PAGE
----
Tijuana is a complicated city. That I know.
A young city. A difficult city. A beautiful city. A border city.
A city where people travel up from the rest of the continent and other contients to try and cross an arbitrary line in the ground.
Throughout the week Hebert who works for the Tijuana City Cultural Council and is also a director / writer takes us to our appointments and to show us different aspects of the area. He is hugely generous with his time and talks with tenderness about his city. On Monday he says a very interesting thing about Tijuana – although it is a melting pot of people there is very little (if any) conflict between these different nationalities. He says despite its troubles Tijuana is city that is defined by friendships – building bridges… not walls – you could say. There are indeed, lots of walls in Tijuana – metaphorical and physical, though it is best known for the a physical one. At times it is a surprisingly crude iron fence and other times 20feet tall. It cuts a line down the city separating land and lives.
On the left – America, with a nature reserve running for miles. On the right – Mexico, built-up and bursting.
An on-going joke in the car?
‘Is that THE wall?’
‘No, that’s just a random wall’
‘Is that the wall…?’
‘No, it’s just a regular wall’
‘Is that the…’
‘Yes, that’s the wall’
We drive to where the wall meets the ocean. It’s horrible. It looks – as it is – entirely unnatural.
The wall is stuck deep into the bedrock and I am surprised at how little of it there is jetting out into the water. But apparently the swells of the water caused by this moment to separation makes a current that drags people under the water. It’s deadly.
There is graffiti and art all along it.
In parts there are white crosses put up by those who have lost someone in their attempt to reach the United States. These white crosses go on for miles.
You can watch the border patrol through the bars.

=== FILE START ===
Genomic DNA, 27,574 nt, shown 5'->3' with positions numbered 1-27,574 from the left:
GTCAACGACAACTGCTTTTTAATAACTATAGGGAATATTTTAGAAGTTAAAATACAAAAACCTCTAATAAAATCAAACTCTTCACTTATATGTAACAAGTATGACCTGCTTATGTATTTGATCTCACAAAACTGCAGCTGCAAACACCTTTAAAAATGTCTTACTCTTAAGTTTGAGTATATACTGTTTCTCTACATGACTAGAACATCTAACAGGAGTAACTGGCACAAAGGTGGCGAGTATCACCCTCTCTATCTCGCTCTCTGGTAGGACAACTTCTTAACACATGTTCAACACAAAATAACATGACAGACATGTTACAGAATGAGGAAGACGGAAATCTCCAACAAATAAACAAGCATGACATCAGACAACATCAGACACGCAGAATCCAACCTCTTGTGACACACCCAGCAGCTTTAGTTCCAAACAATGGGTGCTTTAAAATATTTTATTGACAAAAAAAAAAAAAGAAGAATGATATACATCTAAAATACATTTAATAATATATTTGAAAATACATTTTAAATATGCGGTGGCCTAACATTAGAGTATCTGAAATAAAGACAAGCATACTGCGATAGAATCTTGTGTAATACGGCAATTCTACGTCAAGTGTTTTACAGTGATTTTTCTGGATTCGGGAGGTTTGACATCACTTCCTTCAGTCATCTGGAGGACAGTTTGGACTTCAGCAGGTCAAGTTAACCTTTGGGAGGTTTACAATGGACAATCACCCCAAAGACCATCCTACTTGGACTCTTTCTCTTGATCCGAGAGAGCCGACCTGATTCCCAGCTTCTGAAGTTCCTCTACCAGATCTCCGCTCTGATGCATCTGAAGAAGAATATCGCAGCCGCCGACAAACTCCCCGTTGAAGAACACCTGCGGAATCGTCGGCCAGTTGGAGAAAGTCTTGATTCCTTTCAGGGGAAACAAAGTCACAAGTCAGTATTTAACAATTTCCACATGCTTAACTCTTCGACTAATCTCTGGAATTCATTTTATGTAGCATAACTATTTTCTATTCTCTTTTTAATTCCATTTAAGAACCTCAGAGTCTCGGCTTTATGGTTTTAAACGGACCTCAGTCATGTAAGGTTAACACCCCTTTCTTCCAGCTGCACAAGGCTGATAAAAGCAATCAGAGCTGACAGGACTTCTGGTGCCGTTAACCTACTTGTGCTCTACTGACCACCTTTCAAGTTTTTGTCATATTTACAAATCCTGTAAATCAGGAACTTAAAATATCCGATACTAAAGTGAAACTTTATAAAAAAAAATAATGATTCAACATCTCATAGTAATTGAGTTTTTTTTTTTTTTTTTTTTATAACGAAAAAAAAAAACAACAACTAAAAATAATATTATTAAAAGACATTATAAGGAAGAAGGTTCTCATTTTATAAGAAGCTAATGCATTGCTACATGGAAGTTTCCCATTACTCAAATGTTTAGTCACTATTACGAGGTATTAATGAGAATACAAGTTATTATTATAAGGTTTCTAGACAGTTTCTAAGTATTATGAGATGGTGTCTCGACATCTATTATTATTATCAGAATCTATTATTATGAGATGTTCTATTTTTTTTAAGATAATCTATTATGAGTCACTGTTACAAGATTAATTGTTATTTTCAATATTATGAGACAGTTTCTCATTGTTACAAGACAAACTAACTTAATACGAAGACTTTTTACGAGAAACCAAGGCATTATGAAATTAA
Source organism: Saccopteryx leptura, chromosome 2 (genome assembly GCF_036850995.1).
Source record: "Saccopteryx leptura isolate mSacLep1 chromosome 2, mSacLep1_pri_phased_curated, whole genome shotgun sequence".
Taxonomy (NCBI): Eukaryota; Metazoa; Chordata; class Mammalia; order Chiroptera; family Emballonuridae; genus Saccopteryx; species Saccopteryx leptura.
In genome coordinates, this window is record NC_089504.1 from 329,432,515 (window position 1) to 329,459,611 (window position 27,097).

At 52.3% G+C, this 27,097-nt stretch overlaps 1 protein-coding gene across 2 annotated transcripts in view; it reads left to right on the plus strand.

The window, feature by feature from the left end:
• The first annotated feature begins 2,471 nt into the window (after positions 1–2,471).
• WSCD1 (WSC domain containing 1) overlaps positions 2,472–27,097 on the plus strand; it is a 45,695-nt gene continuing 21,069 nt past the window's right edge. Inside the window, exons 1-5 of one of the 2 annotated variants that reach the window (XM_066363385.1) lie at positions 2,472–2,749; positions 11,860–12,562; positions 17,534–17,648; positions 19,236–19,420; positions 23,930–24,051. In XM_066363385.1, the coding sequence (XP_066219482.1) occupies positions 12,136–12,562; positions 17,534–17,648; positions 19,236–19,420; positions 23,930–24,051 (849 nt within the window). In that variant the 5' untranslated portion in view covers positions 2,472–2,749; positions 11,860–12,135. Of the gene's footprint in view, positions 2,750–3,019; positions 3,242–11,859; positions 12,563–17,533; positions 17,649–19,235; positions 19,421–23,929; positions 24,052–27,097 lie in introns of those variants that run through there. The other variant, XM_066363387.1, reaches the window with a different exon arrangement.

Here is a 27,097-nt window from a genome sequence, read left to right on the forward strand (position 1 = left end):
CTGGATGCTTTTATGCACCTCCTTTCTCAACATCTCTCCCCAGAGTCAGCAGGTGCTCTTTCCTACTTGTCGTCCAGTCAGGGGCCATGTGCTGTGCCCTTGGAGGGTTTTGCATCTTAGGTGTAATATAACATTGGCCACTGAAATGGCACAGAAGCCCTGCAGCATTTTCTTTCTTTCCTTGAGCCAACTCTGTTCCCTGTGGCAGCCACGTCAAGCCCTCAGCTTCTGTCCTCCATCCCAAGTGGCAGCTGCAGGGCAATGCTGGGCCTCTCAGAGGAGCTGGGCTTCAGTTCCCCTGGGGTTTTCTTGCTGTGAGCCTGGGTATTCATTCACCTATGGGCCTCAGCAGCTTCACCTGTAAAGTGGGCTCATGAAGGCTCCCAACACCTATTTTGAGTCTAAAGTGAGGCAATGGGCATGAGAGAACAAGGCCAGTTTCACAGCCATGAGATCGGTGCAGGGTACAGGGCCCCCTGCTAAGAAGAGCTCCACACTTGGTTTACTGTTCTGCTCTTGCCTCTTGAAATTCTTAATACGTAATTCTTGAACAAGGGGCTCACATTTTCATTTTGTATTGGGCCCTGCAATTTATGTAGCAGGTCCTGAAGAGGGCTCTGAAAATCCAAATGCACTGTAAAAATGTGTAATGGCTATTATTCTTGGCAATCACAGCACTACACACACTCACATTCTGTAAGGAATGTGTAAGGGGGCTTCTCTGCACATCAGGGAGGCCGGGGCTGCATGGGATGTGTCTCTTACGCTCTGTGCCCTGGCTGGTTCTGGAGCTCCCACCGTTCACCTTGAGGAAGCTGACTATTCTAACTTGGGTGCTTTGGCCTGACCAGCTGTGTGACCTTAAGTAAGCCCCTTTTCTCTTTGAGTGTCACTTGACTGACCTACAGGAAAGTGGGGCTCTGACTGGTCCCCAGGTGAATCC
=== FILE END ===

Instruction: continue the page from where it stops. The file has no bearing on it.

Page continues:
In the part we look at there is the ‘door of hope’ which is opened for 3 minutes, twice a year – once on Mothers Day and another on Childrens Day. It is a chance for seperated families to see each other. A pin prick of compassion considering it is a lottery about who exactly gets to be reunited. Apparently sometimes people travel for hours to try to embrace their family only to find they haven’t been ‘selected’ to be reunited. Which frankly, is so heartbreaking I am not going to say any more.
If you ask me, the wall is not Tijuana – it’s America and her big dirty hands pushing back and saying, no. A simple structure dividing a complicated continent.
You cannot help but think of those people so desperate to reach a better life that they are willing to put their lives in danger over and over and over again because few people suceed in their first time to cross the border. People who climb this metalic fences running from the bright lights of border control or pay a years worth of salary to a Cartel (gang) so they can walk in a hidden underground tunnel for 3 days solid with rats and no daylight or trudge for a month in the desert under the blistering sun with the distinct possibility of death. Unimaginable and for now, I am choosing not to imagine it.
Ximena says to me – you will go back the UK a different Stef after your time in Mexico.
And I think she is right.